Potato enlightened me once. I had, on the previous day, attended a lecture on meditation in which the speaker suggested to his audience to use a candle as an aid to concentration. “Keep your eyes on the candle flame,” he said. “Let the flame flicker. Your gaze shouldn’t flicker. Keep looking at the flame. Keep looking. Focus. Now there is nothing else in front of you but the flame. Just the flame. You don’t exist now. Not even your mind. You vanish. Your mind vanishes. Into nothingness. That state of egolessness is the ideal goal of meditation.”
I was sceptical because I had already spent hours earlier trying to achieve that state of egolessness. The best I achieved was a deep sleep. Even now at the age of 61, I find myself burdened with an ego that could not be incinerated by any furnace, let alone a candle flame. I can only envy those who claim to have extinguished their egos. Back then, after that lecture on meditation, while cooking my dinner in the tiny kitchen of a rented house in Shillong, with a peg or two of whisky tickling my neurones, I said to myself: “Why a candle flame? Even a potato can help one to focus, can’t it?”
Potato was (and still is) one of my favourite food items. It is so versatile. You can add it to almost anything. Potato and carrots. Potato and peas. Potato and French beans. I would add potato to beef too. [By the way, I quit beef the day I left Shillong where it was a staple food, not in order to be in sync with the emerging nationalist fad but because I lived in Delhi where the stuff was not available first of all and when I did get it during my occasional trips to Kerala I realised that the delicate vegetarian diets in Delhi had made my teeth grow too feeble for beef. I’d prefer muttar-paneer with a tweak of potato chunks at any time to beef.]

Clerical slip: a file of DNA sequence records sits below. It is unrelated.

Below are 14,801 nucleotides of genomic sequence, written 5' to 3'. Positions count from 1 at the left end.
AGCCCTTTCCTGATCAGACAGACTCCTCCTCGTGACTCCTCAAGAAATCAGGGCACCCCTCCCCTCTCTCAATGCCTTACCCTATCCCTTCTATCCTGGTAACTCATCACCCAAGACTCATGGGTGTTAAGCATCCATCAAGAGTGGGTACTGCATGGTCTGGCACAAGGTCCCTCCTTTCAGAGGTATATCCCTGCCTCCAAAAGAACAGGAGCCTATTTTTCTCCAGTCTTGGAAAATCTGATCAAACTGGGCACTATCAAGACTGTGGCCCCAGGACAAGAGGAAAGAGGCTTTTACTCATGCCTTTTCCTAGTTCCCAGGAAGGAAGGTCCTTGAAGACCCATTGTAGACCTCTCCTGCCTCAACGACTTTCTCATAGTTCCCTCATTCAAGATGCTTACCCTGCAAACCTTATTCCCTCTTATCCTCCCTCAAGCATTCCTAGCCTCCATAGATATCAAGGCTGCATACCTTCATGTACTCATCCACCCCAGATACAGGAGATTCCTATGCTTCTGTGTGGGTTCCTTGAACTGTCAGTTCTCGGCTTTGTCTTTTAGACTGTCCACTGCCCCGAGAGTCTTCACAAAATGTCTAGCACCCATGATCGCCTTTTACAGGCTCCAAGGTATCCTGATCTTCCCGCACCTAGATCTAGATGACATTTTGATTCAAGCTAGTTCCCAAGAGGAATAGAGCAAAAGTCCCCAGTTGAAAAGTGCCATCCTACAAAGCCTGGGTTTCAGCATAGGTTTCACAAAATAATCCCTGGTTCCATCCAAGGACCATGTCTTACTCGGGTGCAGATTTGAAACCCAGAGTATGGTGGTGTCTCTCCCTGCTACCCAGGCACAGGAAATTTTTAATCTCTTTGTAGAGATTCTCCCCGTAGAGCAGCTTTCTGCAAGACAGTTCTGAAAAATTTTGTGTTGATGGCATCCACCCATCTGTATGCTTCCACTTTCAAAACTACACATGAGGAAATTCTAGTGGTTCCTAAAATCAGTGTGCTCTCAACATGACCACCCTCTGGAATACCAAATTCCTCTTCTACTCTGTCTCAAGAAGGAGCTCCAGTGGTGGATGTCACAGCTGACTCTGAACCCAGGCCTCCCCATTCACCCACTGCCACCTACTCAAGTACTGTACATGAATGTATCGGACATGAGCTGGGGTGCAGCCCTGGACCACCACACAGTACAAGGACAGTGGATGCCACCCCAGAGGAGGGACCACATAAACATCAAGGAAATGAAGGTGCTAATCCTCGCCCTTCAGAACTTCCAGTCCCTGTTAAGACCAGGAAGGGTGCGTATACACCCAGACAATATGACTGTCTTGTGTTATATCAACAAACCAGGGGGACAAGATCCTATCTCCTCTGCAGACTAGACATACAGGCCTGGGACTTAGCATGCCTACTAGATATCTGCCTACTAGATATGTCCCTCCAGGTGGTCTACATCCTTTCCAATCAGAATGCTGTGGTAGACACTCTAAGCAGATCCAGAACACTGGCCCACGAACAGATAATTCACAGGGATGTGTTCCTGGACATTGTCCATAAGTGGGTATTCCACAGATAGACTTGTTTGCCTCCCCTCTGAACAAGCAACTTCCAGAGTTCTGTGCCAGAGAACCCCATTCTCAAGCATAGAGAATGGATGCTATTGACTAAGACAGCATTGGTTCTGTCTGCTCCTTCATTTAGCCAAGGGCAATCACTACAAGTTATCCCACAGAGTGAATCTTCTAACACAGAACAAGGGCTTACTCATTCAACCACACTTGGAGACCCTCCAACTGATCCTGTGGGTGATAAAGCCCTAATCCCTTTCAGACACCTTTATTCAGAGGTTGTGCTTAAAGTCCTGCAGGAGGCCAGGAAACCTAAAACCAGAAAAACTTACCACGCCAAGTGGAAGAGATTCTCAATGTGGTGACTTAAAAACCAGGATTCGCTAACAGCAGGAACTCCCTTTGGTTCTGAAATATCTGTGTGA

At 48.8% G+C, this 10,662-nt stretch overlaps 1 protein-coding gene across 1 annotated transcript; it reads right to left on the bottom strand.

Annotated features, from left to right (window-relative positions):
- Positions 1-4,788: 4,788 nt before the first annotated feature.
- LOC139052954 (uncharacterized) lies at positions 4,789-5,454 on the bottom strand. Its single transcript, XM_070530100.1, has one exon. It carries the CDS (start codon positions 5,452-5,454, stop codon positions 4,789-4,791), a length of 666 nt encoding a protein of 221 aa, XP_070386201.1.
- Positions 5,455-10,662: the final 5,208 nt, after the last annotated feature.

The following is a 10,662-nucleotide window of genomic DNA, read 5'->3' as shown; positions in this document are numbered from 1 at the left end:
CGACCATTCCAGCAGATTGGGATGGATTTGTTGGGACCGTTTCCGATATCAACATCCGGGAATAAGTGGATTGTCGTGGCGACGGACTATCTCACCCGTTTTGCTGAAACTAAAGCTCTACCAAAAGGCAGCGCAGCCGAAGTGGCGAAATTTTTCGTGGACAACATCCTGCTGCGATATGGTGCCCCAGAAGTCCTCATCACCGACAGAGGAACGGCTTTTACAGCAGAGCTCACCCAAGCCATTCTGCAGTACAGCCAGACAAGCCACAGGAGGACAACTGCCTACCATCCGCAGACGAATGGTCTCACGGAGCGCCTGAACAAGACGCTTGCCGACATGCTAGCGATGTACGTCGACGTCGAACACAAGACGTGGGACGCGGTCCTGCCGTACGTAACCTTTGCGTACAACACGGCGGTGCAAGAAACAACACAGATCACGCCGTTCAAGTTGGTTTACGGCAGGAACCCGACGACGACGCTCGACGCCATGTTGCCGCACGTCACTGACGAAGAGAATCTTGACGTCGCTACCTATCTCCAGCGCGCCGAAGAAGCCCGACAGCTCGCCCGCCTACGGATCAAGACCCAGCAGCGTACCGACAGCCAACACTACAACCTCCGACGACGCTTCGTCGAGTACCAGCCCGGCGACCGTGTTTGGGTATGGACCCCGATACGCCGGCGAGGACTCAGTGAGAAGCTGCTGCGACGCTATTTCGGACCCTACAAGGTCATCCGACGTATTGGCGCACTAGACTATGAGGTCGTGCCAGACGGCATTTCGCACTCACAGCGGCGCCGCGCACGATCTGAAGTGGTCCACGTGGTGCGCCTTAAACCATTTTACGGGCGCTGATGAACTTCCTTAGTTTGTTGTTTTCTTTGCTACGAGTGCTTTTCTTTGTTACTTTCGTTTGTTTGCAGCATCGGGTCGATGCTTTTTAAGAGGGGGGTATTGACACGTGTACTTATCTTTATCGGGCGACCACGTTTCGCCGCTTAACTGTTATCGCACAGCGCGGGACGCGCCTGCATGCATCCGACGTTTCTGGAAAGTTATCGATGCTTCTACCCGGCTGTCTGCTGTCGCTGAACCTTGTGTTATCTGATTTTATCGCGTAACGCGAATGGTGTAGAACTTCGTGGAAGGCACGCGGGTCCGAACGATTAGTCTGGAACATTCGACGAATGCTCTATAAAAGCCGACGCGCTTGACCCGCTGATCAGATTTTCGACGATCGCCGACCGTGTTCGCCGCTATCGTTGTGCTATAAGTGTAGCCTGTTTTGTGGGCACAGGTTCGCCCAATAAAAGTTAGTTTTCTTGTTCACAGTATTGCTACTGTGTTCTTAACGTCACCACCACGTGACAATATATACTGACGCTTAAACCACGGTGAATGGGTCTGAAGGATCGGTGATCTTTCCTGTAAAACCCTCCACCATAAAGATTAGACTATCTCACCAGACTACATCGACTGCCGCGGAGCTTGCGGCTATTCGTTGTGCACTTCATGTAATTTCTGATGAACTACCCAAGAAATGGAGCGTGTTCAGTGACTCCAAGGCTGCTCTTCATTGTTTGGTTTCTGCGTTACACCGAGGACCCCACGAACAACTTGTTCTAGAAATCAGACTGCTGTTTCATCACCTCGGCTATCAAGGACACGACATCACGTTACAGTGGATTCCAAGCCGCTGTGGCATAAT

So there in the wooden cottage in Shillong which resembled a hermitage, I became a mystic with a shapely potato perched on my study table like a holy figurine. I focused my gaze on the potato. I kept staring at it for minutes and minutes yearning for me, my ego, to melt away. The potato filled my mind. It grew in stature into a kind of demigod. Eventually it enlightened me by teaching me that my attempt to escape from my ego was nothing more than wishful thinking.
The potato went back to the kitchen and I went back to the usual routine.
The potato rose in eminence in my mind after that. I became fonder of it. Not a meal passed without the presence of potato in one form or another. Even today, years after those youthful days of experiments and adventures, the potato occupies a venerable place in my cuisine though Maggie is not very pleased with it.
However, my patriotic sentiments are hurt by the information that potato is not Indian by origin. Wikipedia tells me that India was introduced to potato by the Portuguese who called it ‘Batata’. For that matter, a lot of food items that are staple diets today are not Indian by origin. When will they get arrested for illegal residence in the country? Maybe, I should rewrite the history of the potato so that my patriotism remains intact.
PS. Written for Indispire Edition 373: Potato and you. Write an essay. As many words as you please. The genre you choose. Potato must be the hero. #Potato